Iran Talks: Amid Ticking Clocks and Closing Windows, What Would Success Look Like?

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Reuters

Iran's President Mahmoud Ahmadinejad attends an unveiling ceremony of new nuclear projects in Tehran in this February 15, 2012 file photo

The clock is ticking and the window is closing for a diplomatic solution to the Iran nuclear standoff, Secretary of State Hillary Clinton warned Saturday, ahead of talks scheduled for April 13 in Istanbul. “We are determined to prevent Iran from obtaining a nuclear weapon,” Clinton declared. Speaking of the planned meeting between Iran and the P5+1 group comprising the major Western powers, Russia and China, she added: “We enter into these talks with a sober perspective about Iran’s intentions. It is incumbent upon Iran to demonstrate by its actions that it is a willing partner and to participate in these negotiations with an effort to obtain concrete results.” And, as if to underscore the sense of mounting drama, President Obama last Friday authorized a tightening of sanctions against countries buying oil from Iran.

But just what is closing the Obama Administration’s metaphorical window is not exactly clear: The President made clear earlier this month that he would be willing to take military action if that became necessary to stop Iran acquiring a nuclear weapon, but in the same breath he noted that Iran is not currently building such a weapon, and has taken no decision to do so.

As such, Iran remains on the right side of the “red line” drawn by President Obama for a military strike, even if its steady expansion of its nuclear infrastructure puts put the capacity to make a weapon closer to hand. And Iran is effectively declaring its intent to stay on the right side of Obama’s red line: Both the President and the Secretary of State noted the recent public reiteration by Iran’s Supreme Leader Ayatullah Ali Khamenei of a fatwa that declares nuclear weapons a sin against Islam, and called on Iran to come to the table to negotiate the creation of mechanisms through which Tehran can verify to the world that its nuclear program conforms to Khamenei’s stated edict.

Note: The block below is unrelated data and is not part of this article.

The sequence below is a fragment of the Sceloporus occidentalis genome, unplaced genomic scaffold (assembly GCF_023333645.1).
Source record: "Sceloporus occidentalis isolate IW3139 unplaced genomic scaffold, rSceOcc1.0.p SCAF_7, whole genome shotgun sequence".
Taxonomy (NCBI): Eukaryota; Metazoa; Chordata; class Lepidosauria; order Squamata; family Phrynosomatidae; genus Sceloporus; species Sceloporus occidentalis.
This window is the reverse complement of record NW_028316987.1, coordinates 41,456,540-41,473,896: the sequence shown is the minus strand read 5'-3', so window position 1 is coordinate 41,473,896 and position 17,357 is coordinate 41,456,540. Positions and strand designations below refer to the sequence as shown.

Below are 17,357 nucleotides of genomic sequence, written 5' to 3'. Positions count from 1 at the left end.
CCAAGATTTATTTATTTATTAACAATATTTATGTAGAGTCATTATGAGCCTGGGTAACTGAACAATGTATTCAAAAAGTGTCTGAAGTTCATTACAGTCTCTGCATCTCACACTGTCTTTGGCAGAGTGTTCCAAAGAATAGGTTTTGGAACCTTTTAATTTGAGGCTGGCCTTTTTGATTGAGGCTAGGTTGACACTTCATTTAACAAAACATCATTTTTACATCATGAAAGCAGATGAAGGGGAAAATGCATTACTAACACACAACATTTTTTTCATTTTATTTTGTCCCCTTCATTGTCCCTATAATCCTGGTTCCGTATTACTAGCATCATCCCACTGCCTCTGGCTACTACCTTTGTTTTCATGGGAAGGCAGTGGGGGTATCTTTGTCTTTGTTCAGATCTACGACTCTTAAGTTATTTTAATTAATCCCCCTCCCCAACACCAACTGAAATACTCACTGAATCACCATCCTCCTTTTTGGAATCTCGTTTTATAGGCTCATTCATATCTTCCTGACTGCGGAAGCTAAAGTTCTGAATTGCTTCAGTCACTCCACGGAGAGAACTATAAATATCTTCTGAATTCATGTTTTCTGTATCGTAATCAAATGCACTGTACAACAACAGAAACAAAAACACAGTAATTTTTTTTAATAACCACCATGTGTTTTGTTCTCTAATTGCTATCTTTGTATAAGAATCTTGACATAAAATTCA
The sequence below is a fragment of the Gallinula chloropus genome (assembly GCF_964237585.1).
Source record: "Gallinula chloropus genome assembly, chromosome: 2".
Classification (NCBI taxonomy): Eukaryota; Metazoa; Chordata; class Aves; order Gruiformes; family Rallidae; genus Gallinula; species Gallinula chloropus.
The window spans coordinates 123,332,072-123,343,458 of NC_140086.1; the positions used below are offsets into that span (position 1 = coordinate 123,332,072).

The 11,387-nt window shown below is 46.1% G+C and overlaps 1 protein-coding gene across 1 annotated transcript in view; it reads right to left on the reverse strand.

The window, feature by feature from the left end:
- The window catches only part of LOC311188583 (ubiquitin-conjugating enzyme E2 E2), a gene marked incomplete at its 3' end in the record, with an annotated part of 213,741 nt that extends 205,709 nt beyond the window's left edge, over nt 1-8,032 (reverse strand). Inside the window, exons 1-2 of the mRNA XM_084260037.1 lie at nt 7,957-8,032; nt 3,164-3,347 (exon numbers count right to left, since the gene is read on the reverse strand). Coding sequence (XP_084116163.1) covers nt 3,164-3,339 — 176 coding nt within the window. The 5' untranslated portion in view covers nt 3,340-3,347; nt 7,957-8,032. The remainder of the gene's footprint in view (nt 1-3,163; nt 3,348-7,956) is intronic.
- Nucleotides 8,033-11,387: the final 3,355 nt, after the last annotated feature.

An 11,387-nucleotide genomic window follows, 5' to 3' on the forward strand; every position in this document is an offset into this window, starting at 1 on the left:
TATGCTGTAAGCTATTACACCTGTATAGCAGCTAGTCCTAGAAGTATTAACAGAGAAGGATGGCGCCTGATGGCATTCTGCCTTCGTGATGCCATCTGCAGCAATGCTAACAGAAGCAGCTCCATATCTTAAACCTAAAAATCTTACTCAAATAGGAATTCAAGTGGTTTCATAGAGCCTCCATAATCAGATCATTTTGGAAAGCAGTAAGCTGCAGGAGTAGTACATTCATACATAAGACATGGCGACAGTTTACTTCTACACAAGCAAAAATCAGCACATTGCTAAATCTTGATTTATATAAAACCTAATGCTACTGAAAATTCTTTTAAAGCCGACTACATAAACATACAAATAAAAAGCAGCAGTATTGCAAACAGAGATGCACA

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If the window slams shut at the point that the U.S. decides to take military action, then it would occur only when U.S. intelligence assessed that Iran has made a qualitative shift towards weaponization in its current nuclear work. Meanwhile, Obama would, through a series of coercive disincentives and diplomatic incentives, seek to create conditions that prompt Iran to forgo the option of building nuclear weapons by tightening international scrutiny over its program.

But there are other factors “closing the window”

  • threats by Israel to take unilateral military action according to its own red lines and timetable;
  • election-season optics in which the White House may deem it necessary to deny Republican opponents an issue with which to berate the President by hanging tough on Iran; and
  • a U.S. strategy based on the premise that pressing Iran up against a wall, through imposing an economic stranglehold and danglng a threat of military force, is the key to a diplomatic solution.

While Obama draws the red line at Iran building a nuclear weapon, the Israelis have decried as intolerable the current status quo, in which Iran maintains the technological capacity to build nuclear weapons. That has made it until now opposed to any outcome in which Iran retains the right to enrich uranium on its own soil, even as part of an energy program under international scrutiny. And Defense Minister Ehud Barak has spoken of a timetable based on Iran’s nuclear facilities entering what he calls a “zone of immunity,” in which some of that existing nuclear infrastructure is placed in hardened underground facilities, such as the one at Fordow near Qom, that are beyond the reach of the ordnance available to the Israeli Air Force.

Taking a demonstrably tough line on Iran is also clearly in line with Obama reelection campaign priorities, in order to neutralize the Republican clamor that the President is somehow feckless in the face of a gathering Iran danger. Creating a sense of minutes-to-midnight urgency about the next round of talks certainly demonstrates that the White House is prioritizing the issue over all other foreign policy concerns, and the “last-chance” rhetoric plays to the notion that Iran must fear devastating consequences from its continued defiance if a breakthrough is to be achieved.

MORE: The Ayatullah vs. The President

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